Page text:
Tara was blessed with many special people in her life, including her loving parents, Dixie Marie and Dennis Lee Hobbs; three sisters, Sherian Hobbs Lightfoot, Tammy Hobbs Ginsberg, and Sonya Hobbs Cuffee, and one brother, Reginald Hobbs. Tara’s memorial page includes family photos, and moving letters and pictures from her niece, Kofi Lightfoot, and her nephew, Reginald Dennis Hobbs. 





Reps. Nadler and Lofgren to Investigate Compensation for 9/11 Illnesses

Congressman Jerrold Nadler (NY-08), Chair of the Judiciary Subcommittee on the Constitution, Civil Rights and Civil Liberties and Congresswoman Zoe Lofgren (CA-16), Chair of the Judiciary Subcommittee on Immigration, Citizenship, Refugees, Border Security, and International Law will hold a joint oversight hearing titled, "Paying With Their Lives: The Status of Compensation for 9/11 Health Effects," on Tuesday, April 1, 2008 at 10:00 A.M in Washington, DC at the Rayburn House Office Building, Room 2141.  Kenneth Feinberg, Former Special Master, Victim Compensation Fund; James Melius, MD, PhD, Administrator, New York State Laborers' Health and Safety Trust Fund; Mike Valentin, former NYPD detective with severe 9/11-related health problems and Michael Cardozo, Corporation Counsel, City of New York will testify.  Visit our site for more information.



Columbia University and NYSPI Provide Support for 9/11 Families

Columbia University and the New York State Psychiatric Institute (NYSPI) are providing support for those individuals that lost a family member or close friend in the 9/11 attacks.  If you or someone you know continues to struggle with the grieving process, please contact the Anxiety Disorders Clinic at Columbia/NYSPI at 212/543-5367 to hear more about this treatment opportunity, available at no cost for eligible participants.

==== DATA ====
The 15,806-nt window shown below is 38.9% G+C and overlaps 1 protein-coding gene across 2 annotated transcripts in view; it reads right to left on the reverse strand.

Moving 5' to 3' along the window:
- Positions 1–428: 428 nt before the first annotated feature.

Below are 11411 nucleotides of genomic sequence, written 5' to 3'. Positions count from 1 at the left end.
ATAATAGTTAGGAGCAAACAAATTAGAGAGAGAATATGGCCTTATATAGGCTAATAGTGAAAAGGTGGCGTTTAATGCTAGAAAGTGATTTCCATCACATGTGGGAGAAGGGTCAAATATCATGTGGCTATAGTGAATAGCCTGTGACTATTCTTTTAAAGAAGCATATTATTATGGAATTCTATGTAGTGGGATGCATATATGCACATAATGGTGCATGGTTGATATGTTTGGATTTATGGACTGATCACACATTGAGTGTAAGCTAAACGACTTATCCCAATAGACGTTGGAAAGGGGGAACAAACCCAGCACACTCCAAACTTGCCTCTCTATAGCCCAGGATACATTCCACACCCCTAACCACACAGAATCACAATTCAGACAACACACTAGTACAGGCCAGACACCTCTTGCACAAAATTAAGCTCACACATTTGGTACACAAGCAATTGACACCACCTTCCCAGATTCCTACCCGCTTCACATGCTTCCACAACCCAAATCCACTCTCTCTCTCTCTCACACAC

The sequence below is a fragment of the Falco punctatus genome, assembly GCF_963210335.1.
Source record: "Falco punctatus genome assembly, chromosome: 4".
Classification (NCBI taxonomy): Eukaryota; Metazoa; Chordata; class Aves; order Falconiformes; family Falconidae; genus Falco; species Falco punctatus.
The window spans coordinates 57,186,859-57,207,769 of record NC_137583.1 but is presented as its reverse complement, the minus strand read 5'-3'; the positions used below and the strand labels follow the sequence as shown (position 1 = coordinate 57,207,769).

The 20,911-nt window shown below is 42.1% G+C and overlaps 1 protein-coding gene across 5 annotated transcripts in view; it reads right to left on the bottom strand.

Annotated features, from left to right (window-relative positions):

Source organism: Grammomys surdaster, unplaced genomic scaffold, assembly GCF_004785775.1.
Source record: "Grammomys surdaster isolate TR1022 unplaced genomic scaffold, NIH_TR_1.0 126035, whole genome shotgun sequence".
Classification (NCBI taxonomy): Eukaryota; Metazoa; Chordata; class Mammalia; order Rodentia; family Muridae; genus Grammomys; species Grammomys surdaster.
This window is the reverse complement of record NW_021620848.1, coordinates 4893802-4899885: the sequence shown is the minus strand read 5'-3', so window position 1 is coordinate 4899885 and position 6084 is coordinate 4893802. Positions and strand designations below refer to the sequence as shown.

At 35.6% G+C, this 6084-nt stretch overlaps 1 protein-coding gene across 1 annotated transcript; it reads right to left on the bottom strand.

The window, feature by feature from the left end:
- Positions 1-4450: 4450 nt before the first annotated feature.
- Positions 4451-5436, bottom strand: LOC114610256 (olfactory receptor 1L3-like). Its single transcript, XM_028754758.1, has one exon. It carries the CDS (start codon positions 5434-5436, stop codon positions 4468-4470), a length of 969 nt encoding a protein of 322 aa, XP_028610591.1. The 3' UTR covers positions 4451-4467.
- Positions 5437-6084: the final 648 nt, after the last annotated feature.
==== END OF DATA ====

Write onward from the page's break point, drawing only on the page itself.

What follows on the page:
Safety Spectrum Fails to Reach Reserve Price

The Federal Communication's Commission's auction of space on the wireless spectrum this month generated almost twice the $10 billion the government and industry sources predicted. The space on the 700 megahertz band (valuable because these signals can go long distances and through thick walls) will be vacated as television stations transition from analog to digital TV in February 2009. The move is crucial in freeing up space on the analog spectrum for emergency responder communications, and some of the funds generated through the auction will be used to ease the transition.

A major concern for the FCC is the fact that the "d block" of the spectrum, the block earmarked for the public safety communications network, failed to meet its reserve price at the auction. There are reports that FCC Chairman Kevin Martin has circulated a proposal that calls for a re-auction of the "d block" under reworked guidelines, but that the Commissioner said he still firmly supported using this block of the spectrum as a pubic safety network.

Various publications report that bidders for the "d block", which failed to reach its reserve price of $1.3 billion, were worried by the difficulties and high costs associated with managing an emergency network. A coalition of nine consumer groups has written to the FCC to ask the agency to look in to complaints about the d-block auction and to investigate whether plans for a shared public private network were viable. Questions were raised about whether rules for negotiations with emergency responders were too onerous. But FCC Chairman Martin has said that the needs of police and firefighters should be kept to the forefront as the FCC considers next steps.

Visit the Voices website to read more about this important topic.